Cuts put Public Health at Risk

April 17, 2019 - Significant cuts in provincial funding for public health were put forward in the Ontario budget released last week that will put public health at risk.

The government expects to reduce its investment by $200M annually across the province within two years. This reflects a potential reduction of up to 27% in the provincial grants for cost-shared programs for health units. These cuts are in addition to significant prior funding limitations experienced as a result of a revised provincial funding formula introduced in 2015, and provincial fiscal restraints.

In the budget, the government also proposes a reduction in the number of Health units from 35 local units to 10 regional entities.

The changes are a real cause for concern, according to the Chair of the Board of Health, Mr. James McPherson. “There are many questions and the full extent of the changes, the financial details and the specific timelines for this are not yet known; however, we are anticipating the impact of this to be very significant,” he said.

As one of 35 provincial public health units, TBDHU delivers a wide variety of public health programs and services according to the Ontario Public Health Standards, the mandate provided by the province for public health units. Programs span health protection areas, such as food and water safety and protection against infectious diseases, to programs that promote health and wellbeing, such as early years home visiting program, healthy schools programs and substance prevention programs. Much of this work is done through strong connections with many local partners. These include municipalities, social services and health care partners, schools, researchers, Indigenous organizations, among others. The efforts made by Public Health are foundational to overall community health.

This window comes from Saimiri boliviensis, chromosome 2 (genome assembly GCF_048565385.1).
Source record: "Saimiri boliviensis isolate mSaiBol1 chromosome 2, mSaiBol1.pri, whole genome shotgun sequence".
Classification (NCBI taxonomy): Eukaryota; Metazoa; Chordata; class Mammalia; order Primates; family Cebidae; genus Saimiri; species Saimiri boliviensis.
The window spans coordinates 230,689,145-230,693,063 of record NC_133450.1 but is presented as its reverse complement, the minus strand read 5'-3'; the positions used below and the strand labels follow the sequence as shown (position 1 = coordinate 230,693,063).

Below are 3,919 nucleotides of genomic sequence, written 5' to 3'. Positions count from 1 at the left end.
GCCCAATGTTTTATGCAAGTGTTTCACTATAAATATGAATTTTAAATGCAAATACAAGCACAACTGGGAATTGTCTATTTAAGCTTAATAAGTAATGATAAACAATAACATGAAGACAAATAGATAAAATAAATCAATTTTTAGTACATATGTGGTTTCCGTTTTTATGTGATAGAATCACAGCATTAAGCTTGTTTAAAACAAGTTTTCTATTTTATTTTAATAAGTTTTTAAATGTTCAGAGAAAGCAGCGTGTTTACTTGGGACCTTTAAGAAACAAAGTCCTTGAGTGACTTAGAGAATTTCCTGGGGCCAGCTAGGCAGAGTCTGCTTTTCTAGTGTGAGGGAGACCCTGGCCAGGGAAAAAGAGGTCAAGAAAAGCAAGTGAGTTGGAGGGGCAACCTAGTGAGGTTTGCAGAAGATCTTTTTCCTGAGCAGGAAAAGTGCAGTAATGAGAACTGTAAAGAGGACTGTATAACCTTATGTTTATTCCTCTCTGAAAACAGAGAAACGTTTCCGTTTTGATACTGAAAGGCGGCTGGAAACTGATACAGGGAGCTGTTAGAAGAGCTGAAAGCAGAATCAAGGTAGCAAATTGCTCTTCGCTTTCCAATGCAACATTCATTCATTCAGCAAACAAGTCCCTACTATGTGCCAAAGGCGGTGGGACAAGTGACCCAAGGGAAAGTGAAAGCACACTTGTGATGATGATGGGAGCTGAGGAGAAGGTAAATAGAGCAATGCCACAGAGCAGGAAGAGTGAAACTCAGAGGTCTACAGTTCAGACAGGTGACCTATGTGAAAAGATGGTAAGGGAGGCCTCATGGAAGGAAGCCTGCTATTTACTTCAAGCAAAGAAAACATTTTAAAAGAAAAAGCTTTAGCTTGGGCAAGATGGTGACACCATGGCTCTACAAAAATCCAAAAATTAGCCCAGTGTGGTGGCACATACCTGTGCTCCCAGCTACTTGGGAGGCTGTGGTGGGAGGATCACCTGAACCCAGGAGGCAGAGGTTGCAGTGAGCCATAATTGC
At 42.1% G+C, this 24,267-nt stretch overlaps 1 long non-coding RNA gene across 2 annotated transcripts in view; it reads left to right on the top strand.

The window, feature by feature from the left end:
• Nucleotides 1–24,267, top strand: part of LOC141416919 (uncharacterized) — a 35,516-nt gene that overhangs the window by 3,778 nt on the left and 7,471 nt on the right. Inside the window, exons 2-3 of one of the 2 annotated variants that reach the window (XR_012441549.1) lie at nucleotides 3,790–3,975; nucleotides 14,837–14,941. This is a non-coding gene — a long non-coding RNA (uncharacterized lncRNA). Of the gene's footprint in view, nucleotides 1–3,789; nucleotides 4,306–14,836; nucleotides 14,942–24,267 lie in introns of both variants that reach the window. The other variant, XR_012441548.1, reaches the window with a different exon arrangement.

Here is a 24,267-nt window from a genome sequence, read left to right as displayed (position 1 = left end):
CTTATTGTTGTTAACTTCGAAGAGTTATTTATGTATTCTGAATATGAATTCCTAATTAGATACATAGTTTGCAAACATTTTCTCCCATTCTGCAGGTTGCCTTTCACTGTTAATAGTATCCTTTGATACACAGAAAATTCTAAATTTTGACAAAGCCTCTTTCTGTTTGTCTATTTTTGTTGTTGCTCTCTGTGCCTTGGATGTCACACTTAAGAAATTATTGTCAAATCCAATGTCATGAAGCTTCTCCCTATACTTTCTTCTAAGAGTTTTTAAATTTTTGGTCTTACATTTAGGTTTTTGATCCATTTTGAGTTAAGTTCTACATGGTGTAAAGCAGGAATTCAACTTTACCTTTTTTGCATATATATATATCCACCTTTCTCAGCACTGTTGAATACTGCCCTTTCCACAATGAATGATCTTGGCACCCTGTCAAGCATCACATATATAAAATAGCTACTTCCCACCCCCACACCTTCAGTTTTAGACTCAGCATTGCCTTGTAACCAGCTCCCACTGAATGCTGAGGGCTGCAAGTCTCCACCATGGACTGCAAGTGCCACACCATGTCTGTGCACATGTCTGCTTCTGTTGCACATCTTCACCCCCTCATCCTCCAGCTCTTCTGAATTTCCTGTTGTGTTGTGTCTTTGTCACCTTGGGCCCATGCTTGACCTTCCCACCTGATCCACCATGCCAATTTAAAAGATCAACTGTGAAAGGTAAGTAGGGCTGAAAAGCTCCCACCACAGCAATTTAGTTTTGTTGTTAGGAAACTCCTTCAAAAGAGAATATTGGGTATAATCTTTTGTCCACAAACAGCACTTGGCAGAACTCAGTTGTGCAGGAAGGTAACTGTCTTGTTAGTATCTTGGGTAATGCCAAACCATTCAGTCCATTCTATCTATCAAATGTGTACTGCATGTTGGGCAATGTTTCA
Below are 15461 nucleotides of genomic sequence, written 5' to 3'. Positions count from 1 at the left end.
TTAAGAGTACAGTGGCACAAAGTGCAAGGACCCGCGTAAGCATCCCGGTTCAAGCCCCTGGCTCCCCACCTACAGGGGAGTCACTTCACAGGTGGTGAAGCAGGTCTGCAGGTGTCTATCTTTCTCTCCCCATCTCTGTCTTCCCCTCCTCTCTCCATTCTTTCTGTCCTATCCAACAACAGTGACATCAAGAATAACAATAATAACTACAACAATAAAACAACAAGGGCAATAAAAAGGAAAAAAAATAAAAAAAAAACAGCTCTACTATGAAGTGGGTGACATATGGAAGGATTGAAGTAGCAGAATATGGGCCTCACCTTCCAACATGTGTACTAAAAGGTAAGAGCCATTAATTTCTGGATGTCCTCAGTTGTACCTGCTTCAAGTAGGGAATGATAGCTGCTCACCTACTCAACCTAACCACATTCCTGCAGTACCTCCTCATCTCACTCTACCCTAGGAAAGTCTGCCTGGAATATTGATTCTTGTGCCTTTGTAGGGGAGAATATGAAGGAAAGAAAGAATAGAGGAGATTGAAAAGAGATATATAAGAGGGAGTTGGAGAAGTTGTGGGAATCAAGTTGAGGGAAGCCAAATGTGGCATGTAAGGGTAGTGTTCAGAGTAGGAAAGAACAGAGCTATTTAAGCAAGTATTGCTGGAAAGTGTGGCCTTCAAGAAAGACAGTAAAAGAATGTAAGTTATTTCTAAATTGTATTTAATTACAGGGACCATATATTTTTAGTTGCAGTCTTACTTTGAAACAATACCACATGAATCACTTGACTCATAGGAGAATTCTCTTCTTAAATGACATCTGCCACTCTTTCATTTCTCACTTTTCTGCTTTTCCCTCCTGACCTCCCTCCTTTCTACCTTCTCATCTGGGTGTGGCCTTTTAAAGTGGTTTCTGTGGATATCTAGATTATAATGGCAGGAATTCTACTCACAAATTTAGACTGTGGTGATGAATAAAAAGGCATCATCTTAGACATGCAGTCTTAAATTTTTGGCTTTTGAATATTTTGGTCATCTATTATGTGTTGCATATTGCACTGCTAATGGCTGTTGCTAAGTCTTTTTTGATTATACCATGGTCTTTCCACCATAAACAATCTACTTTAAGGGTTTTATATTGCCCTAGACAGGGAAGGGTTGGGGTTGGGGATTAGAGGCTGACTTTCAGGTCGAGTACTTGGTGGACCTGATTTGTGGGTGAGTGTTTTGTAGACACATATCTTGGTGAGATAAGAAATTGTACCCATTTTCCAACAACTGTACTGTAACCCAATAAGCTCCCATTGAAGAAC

The TBDHU area has poorer overall health status as compared to the rest of the province – for example, higher rates of smoking, alcohol consumption – which has a significant impact on the health of the population. Rising rates of infectious diseases and emerging infectious disease threats, such as tuberculosis, require ongoing monitoring and response.

“Public health provides fundamental programming and services that help keep people and communities healthy and protect against disease. There is a significant and proven return on investment with public health. It is unfortunate that the government is taking this position”, says Dr. Janet DeMille, Medical Officer of Health of TBDHU.

The Board of Health and Senior leadership will be considering the implications and will be encouraging the government to engage in meaningful consultations before any implementation occurs.


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